As the name implies, Belgian Blue cattle originated in central and upper Belgium. During the second half of the 19th Century Shorthorn bulls were exported from the UK to Belgium to improve the native population which was primarily of the dairy type (red-pied and black-pied cattle). Some sources also cite the introduction of Charolais breeding throughout the 19th Century.
Between 1920 and 1950 there was active selection for this dual purpose type of animal. 1950 to 1960 saw a move to favour animals with heavier muscling. The real break through came in the 1960′s with the development of the extreme double muscling characteristics. As a result of skilful selection, the ‘Blue’ as we know it today was born.
The Belgian Blue cattle are also known as Race de la Moyenne et Haute Belgique, Belgian Blue-White, Belgian White and Blue Pied, Belgian White Blue, Blue, Blue Belgian.
The Belgian Blue is a large sized animal with rounded outline and prominent muscles. The shoulder, back, loin and rump are heavily muscled. The back is straight, rump is sloping, tail set is prominent and skin is fine. It has fine but strong legs and walks easily.
Their colour can range from white, blue roan, black or a combination of them, the colour red is present in some genotypes. The breed is known for its quiet temperament.
The weight of an adult bull ranges from 1100 and 1250kg for a height at the withers of 1.45m to 1.50m. It is by no means rare to see animals of more than 1300kg. Cows can reach a weight of 850 to 900kg and can exceed 1.40m.
The muscle is a natural development for the breed. They are not born with that extreme muscle, but start developing that muscle at 4 to 6 weeks old.
Belgian Blue Beef is famous for its impressive muscling which is commonly referred to as “double muscling”. Belgian Blue Beef outclasses all other beef breed in carcass yield (up to 80%). When used in crossbreeding programs of other dairy or beef breeds, it increases carcass yield from 5 to 7 % compared to the maternal line.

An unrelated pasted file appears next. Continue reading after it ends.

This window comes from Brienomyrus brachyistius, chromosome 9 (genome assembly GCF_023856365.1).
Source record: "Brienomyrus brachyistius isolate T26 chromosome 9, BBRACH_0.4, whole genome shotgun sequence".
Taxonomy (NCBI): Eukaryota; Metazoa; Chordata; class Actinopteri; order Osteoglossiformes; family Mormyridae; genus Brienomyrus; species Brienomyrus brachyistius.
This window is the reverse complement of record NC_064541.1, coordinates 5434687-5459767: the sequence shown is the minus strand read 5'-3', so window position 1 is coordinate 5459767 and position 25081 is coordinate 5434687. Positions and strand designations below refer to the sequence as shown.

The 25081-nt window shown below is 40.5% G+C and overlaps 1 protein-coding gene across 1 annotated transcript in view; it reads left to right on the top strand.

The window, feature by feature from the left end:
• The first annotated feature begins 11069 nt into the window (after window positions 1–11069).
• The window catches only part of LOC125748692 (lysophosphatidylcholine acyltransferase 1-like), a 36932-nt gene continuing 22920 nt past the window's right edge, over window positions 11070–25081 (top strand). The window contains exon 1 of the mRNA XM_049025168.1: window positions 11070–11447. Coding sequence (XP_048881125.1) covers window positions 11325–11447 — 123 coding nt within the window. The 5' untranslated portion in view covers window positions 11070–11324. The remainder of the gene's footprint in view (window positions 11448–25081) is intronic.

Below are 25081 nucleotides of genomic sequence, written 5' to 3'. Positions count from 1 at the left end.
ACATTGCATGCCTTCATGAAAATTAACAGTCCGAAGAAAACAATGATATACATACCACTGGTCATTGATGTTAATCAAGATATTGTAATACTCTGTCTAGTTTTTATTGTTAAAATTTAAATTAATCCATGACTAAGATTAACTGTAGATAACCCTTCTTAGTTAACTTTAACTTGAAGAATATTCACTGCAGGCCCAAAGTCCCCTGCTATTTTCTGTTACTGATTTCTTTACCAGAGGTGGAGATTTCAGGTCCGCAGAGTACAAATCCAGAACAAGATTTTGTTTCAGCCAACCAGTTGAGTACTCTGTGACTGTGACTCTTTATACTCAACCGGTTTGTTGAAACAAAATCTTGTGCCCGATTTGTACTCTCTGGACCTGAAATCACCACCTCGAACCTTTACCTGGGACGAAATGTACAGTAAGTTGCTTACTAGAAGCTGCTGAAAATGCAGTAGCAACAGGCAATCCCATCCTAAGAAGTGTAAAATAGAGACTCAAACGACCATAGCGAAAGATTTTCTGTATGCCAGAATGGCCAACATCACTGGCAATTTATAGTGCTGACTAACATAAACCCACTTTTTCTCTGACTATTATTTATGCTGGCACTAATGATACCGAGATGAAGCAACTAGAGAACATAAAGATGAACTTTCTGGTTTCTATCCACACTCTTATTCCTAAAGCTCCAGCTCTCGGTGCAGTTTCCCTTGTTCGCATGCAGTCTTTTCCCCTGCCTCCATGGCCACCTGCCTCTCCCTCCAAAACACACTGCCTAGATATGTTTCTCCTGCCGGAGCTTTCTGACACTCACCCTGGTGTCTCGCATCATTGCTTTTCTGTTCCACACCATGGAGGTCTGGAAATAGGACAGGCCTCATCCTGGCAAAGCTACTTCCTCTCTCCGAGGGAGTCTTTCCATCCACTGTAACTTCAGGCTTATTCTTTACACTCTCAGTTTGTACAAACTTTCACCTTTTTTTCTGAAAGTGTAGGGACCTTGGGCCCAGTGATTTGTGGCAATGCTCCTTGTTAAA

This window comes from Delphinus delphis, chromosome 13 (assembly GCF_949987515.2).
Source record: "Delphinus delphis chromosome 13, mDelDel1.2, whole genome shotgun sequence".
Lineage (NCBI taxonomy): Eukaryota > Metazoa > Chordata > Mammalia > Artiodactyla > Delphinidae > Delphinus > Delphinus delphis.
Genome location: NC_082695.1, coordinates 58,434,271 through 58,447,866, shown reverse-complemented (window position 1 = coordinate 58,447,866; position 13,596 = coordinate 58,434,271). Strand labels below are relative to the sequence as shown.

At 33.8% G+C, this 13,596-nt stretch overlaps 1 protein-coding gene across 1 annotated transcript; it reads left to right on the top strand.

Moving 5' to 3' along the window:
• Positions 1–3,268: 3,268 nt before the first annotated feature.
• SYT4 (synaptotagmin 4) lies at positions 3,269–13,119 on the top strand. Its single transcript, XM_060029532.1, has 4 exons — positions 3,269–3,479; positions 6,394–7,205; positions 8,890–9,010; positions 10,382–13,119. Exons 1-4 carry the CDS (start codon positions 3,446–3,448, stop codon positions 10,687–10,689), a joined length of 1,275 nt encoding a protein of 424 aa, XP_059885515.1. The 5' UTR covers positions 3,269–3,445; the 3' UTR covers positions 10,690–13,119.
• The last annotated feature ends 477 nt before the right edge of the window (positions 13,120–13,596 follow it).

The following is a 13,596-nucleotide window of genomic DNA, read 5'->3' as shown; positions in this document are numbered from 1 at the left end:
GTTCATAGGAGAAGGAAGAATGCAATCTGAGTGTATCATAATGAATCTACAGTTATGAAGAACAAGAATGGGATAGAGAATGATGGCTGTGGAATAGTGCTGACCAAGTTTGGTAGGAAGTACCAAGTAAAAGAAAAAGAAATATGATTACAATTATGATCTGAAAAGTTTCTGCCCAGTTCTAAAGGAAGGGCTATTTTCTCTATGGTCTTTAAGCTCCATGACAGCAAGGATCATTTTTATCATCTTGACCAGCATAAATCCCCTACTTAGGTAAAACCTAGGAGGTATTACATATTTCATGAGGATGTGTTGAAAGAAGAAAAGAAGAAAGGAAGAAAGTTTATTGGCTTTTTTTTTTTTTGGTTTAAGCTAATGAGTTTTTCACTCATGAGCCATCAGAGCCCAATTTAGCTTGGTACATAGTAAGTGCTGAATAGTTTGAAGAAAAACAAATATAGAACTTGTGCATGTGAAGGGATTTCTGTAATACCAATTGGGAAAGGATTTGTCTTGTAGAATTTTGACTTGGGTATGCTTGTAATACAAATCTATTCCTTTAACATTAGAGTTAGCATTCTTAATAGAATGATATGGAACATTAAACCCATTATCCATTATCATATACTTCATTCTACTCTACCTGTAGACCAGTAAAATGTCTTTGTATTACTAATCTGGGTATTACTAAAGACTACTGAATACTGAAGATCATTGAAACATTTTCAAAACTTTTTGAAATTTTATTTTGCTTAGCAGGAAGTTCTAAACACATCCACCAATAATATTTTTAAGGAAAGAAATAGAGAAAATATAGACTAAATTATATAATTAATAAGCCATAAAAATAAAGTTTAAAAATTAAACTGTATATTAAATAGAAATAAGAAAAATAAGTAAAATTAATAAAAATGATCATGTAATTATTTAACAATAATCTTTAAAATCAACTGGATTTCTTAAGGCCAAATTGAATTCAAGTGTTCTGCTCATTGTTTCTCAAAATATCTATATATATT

Extensive research has shown that Belgian Blues possess a gene which suppresses the production of myostatin, a protein that normally inhibits muscle growth after a certain point. Pure Belgian Blues carry two copies of this gene; in crossbreeding, one copy is usually transmitted and serves to increase carcass weight in the offspring of a cross-breeding program.
As a result the Belgian Blue carcase produces a high yield of saleable meat with a boning out % in excess of 85%.
As a modern beef breed, the Belgian Blue is outstanding for its:
- Ease of Calving
- Short gestation period
- Good mobility and structure
- Excellent temperament
- Hyper-developed muscling
- High degree of conformity
- Precocity, good size
- Capacity for young meat development
- High food efficiency for fattening
- Facility for cross-breed calving
The average age at first calving is 32 months, 75% of cows calving for the first time between 28 and 35 months. Two year old calving has also been successful. The average is 13 months, 75% falling between 12 and 14 months.
European comparisons between the Belgian Blue and Charolais found the Belgian Blue to have a higher muscularity, milk yield and daily gain. The Belgian Blue animals were also older at sexual maturity.
There is a common misconception in the cattle breeding industry that the Belgium Blue has a poor calving record and that many are calved via caesarean. This only occurs in pedigree breeding on stud farms when purebreds are calved to purebreds which is mainly done in Belgium.
Internationally the Belgium Blue is used as a terminal sire for meat production. When used as a terminal sire the results show that this breed is easier calving when compared to breeds such as Simmental, Charolais and even Friesian calves born to Friesian cows mated to Friesian bulls.
Results of studies conducted in Belgium show that the carcass characteristics of the Belgian Blue were expressed in the crossbreds whose commercial value was then substantially increased. The observation explains the growing interest for the Belgian Blue breed as a terminal sire, its carcass composition and it’s growth potential.
In an extensive 3 year test, done by the USDA at the Meat Animal Research Center, Clay Center, Nebraska, the Belgian Blue crossbred cattle were tested with the industry standard Warner-Brazner shear test for tenderness. The Belgian Blue cattle had a lower shear value than the Hereford-Angus contemporary average, 12.8 versus 12.9, with comparable tenderness and flavor on the sensory panel. Belgian Blue cattle also exhibited less than half the fat cover, .21 inch cover versus .45 inch cover, a 53% reduction. Belgian Blue is on line for the new standards. The Belgian Blue also showed 16% less marbling and 14.2 more ribeye area than the average carcass.
The Belgian Blue is gaining popularity as a beef breed around the world and can now be found in Europe, Brazil, America, Canada and New Zealand.